SM: It was pretty intense. It was a real challenge, in large part because I'd had no real training, but then, I'd never had any training for being a singer either, so I decided I was just going to throw myself in and see what I could do. It was very intimidating and I really had a hard time keeping my heart rate and blood pressure down. I was really pretty freaked out and somewhat overwhelmed. It's getting a lot easier now, I'm feeling much more relaxed on set, and being able to have a lot more fun. It was a challenge.

Did you go back to look [at Robert Patrick's T-1000 performance] so you could have some shades of that performance?

SM: Actually, no. I didn't want to try to replicate his performance. I think that would have been the most obvious thing to do. My two muses really, were -- I thought a lot about Glenn Close in Damages, because I felt she was very threatening and very powerful in that television show and her performance is incredible. I think it's rare when you see a woman on screen where you truly believe she's capable of unworldly deeds, so she was a muse.

Also, for some inexplicable reason, I also thought of Margaret Thatcher. She was really a very powerful and seeming unassailable character when I was growing up, and I really didn't think very kindly of her, so I thought she was really someone who was a great inspiration for a CEO of a company who didn't have the kindest and warmest of hearts. So I looked her up on YouTube. My performance is nothing like these two characters, but they certainly informed me.

Given how popular the franchise is, how did you handle the pressure of stepping into the show?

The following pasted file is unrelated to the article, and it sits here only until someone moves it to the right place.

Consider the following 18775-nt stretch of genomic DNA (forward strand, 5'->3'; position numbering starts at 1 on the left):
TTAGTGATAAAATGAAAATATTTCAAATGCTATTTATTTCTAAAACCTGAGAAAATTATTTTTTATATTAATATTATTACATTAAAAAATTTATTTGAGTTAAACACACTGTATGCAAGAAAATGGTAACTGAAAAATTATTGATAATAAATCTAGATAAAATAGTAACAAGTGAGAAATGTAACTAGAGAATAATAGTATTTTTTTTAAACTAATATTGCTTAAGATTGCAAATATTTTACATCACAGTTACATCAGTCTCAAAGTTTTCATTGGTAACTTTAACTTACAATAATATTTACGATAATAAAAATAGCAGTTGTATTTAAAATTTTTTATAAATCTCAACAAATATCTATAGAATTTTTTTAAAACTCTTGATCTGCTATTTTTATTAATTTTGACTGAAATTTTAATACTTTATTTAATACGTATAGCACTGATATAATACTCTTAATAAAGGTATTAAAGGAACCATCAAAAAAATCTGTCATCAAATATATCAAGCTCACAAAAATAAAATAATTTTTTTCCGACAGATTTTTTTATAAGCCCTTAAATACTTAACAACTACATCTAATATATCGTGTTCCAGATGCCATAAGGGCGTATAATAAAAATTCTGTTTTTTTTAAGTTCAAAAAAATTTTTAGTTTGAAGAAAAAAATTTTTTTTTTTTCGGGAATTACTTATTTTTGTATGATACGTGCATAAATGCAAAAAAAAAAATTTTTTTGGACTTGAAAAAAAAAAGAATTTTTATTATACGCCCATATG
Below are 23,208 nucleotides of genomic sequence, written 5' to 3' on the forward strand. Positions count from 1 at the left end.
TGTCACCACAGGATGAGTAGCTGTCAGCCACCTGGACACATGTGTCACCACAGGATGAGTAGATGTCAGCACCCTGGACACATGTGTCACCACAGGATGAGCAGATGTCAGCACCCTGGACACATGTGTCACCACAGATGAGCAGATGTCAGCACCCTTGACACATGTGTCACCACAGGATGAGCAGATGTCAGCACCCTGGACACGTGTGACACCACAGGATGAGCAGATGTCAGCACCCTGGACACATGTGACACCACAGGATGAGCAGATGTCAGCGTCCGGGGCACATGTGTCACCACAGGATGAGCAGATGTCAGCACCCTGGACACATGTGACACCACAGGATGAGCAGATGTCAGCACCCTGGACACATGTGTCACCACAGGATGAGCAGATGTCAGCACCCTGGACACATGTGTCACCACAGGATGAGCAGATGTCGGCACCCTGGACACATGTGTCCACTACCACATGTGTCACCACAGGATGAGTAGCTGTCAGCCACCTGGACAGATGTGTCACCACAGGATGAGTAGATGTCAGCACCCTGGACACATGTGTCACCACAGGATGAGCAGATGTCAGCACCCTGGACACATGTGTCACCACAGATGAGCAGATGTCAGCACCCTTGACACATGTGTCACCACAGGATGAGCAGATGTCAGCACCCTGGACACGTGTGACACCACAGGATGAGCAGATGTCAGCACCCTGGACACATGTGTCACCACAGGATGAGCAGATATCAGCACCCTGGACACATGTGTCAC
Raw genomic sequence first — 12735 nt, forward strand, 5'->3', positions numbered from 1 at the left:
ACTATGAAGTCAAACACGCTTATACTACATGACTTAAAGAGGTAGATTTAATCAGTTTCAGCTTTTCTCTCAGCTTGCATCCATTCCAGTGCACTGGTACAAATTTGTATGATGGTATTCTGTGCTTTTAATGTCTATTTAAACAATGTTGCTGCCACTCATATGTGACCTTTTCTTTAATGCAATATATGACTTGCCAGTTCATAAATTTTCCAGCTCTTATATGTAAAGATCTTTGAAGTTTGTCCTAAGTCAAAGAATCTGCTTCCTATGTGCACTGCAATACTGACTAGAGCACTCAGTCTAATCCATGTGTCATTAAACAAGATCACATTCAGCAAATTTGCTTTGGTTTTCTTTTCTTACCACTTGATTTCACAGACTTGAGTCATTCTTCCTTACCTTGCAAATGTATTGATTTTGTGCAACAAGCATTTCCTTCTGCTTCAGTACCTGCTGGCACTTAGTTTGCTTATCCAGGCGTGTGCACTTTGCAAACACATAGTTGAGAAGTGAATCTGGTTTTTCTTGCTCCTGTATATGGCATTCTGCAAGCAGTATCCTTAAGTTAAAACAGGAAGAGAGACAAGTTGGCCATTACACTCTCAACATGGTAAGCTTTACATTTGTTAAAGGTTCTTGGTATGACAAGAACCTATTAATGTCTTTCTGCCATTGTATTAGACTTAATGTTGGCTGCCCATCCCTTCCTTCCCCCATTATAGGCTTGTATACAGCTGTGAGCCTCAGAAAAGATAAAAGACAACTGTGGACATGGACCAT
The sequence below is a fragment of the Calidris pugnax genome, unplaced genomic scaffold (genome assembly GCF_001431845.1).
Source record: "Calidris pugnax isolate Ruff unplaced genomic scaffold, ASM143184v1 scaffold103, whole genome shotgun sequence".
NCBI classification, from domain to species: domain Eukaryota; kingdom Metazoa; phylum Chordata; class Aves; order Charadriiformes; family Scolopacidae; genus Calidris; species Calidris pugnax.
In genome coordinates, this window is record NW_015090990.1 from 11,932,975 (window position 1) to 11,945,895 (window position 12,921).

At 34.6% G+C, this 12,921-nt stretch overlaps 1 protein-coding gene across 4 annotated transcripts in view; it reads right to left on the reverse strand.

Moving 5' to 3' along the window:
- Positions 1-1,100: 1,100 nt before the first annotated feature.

SM: I just didn't think about the pressure, to be honest. I've been under a lot of pressure in situations in my life through being a musician, and a touring musician, and I have just come to realize, in life you just have to block out people's expectations and hopes and just try to concentrate on enjoying yourself and having fun. At the end of the day, that's really all you have. Life is so short and you really just have to engineer having a blast and freeing yourself up, and not being scared to take chances. Otherwise, I think life can become really boring.

At what point in the process did the song [that aired in the Season 2 premiere] come about?

SM: Josh Friedman, the creator of the show, took me out for dinner, wined and dined me, and then after my fourth glass of champagne, introduced the idea ... To be honest, I was a little wary of doing the song because I understood I was really setting myself up for a lot of flak, or certainly making it harder for the audience to believe my character...I think that is what is so hard for musicians when they step into acting -- they're not coming in as a blank slate, they're coming in with a real set idea of who they are, where they're coming from, what their politics are, what their tastes are. I didn't really want to remind the audience I was a singer. I knew that would create difficulties for me. At the end of the day, Josh asked so nicely, he'd given me such a great opportunity in this show, that I just bent to his will in the end, and I did it as a favor to him.

Would you be excited to do a car chase, shoot a gun, or get into some kind of a fight?

SM: I would love to do something like that, but whether I'll get to, I don't know. I do know my trainer has started having me box a lot more in the off chance they're going to ask me to do some stunts. Who knows? I would like to do something like that for sure. We'll see.

Read our weecap of Shirley's debut episode, and then get chatty about it in the forums!